Case Study | China isn’t alone in coal shortage now

Coal in hand

Now, China is not alone in struggling with an energy insufficiency; India is also steering to the brim of a power crisis.

Almost all of India’s coal-driven power plants have seriously low-levels of coal inventory amid a time when the economy is climbing back up. 70% of India’s electricity generation comes from coal.

The government published stats regarding 80% of India’s coal-fired plants had less than eight days of supplies left as of 6th October. More than half of these stocks were only worth less than two days.

What happened?

Falling coal imports and a combination of supply factors have wobbled to the current crisis scenario.

India witnessed a hike in power demand between April and August. That happened as a result of regaining momentum after the tedious second wave of the pandemic.

According to what Hetal Gandhi, director of research at rating firm CRISIL (a subsidiary of S&P Global), said that the economy was keener than what a lot were anticipating. 

Gandhi said that thermal power companies had insufficient coal inventories and did not expect a hike in power demand this year. Other sources of electricity creation, like gas, nuclear, and hydropower were also dropping.

Uneven monsoon season distribution was a factor, said Gandhi. Less rainfall in many areas of the country would adversely affect the production of hydropower.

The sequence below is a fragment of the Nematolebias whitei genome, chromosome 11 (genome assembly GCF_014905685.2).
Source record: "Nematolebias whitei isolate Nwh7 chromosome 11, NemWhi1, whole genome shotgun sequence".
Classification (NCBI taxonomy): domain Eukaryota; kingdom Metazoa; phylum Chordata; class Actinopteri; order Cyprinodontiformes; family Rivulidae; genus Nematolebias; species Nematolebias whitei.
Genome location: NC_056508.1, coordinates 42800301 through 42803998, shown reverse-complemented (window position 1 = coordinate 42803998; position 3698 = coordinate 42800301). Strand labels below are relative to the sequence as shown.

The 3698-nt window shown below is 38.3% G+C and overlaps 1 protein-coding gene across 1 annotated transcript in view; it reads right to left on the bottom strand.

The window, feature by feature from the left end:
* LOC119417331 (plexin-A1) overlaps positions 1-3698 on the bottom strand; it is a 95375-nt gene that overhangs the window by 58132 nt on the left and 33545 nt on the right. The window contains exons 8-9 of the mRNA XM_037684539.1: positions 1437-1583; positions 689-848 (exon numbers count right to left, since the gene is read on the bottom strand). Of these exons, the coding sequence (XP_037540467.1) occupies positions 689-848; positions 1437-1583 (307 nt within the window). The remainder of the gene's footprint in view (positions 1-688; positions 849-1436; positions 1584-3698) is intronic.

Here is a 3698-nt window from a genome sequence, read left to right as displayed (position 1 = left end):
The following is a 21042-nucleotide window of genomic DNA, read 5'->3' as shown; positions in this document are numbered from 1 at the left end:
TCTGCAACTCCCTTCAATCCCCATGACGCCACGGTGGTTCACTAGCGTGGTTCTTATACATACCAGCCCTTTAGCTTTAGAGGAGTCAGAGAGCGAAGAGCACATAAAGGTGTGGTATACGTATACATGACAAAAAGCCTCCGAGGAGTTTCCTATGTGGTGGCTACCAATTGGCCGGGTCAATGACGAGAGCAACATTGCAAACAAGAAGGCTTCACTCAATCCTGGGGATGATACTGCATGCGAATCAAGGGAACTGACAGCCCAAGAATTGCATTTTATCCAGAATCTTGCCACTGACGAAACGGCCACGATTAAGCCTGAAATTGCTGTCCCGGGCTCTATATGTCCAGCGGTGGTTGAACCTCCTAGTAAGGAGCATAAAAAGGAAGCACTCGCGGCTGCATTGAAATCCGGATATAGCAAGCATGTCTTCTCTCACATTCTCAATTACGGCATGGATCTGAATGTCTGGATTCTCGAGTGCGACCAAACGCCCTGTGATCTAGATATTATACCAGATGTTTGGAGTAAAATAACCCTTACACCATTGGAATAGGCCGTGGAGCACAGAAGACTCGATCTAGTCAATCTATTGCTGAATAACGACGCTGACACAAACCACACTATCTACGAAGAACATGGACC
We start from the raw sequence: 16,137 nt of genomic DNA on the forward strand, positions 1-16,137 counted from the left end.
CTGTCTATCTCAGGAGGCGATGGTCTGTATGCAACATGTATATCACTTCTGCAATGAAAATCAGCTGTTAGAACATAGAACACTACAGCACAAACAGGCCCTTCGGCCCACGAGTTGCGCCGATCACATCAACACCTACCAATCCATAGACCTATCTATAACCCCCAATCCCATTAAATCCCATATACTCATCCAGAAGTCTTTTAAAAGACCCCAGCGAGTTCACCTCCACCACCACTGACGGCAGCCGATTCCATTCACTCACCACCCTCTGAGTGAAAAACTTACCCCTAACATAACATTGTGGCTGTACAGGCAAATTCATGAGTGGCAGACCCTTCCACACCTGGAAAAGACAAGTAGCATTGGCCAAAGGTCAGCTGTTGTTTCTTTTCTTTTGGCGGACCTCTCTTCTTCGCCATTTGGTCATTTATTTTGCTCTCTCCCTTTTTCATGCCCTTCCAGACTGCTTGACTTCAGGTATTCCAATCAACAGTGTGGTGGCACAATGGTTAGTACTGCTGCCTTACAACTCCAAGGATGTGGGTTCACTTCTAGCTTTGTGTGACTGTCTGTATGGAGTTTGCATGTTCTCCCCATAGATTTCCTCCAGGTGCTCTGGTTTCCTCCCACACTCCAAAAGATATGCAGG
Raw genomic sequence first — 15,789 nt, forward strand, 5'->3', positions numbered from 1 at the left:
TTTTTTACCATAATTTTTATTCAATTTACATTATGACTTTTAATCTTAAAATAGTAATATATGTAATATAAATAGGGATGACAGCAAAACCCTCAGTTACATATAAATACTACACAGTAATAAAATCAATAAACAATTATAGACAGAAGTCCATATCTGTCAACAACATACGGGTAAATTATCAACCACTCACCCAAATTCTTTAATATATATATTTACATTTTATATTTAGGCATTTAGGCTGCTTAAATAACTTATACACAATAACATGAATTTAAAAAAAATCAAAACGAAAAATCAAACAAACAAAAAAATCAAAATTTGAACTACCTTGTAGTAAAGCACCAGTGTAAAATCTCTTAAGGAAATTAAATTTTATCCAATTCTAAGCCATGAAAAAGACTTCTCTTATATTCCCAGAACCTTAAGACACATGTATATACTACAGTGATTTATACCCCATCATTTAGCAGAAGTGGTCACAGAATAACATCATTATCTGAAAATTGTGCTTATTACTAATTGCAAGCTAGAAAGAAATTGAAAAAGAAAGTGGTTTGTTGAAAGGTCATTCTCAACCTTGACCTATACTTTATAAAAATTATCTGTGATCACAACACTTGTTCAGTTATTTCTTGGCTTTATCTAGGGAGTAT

She also added that other sources like gas have seen a spike in prices and also maintenance shutdowns in nuclear power plants. All of these things directed to a rise in coal-driven power creation.

Why is coal becoming a shortage?

India is the world’s third-biggest coal importer, even though the coal reserve is humongous. However, there is a broadening gap between rising international coal prices, and because of this local, or domestic coal prices witnessed a decrease in imports recently.

As supply declined, demand rocketed.

Coal imports by power plants dropped 45% in July and August, in comparison to the same period last year, while India’s non-power industries relied more on domestic coal. Non-power sectors like aluminum, cement, paper, and steel typically need titanic quantities of coal to generate heat.

Coal prices in India are majorly decided by the state. Hence, when international prices increase, domestic prices do not increase in proportion to it as it would directly impact power prices and inflation.

Substantially, whenever imported prices heighten, the incentive for domestic manufacturers to import coal and generate power is on the declining side.

What could happen?

The energy supply could barely last as long as six months, alarmed India’s Power Minister Raj Kumar Singh.

However, Coal India has reported ramping up supplies to attempt to balance some of the insufficiency of coal.

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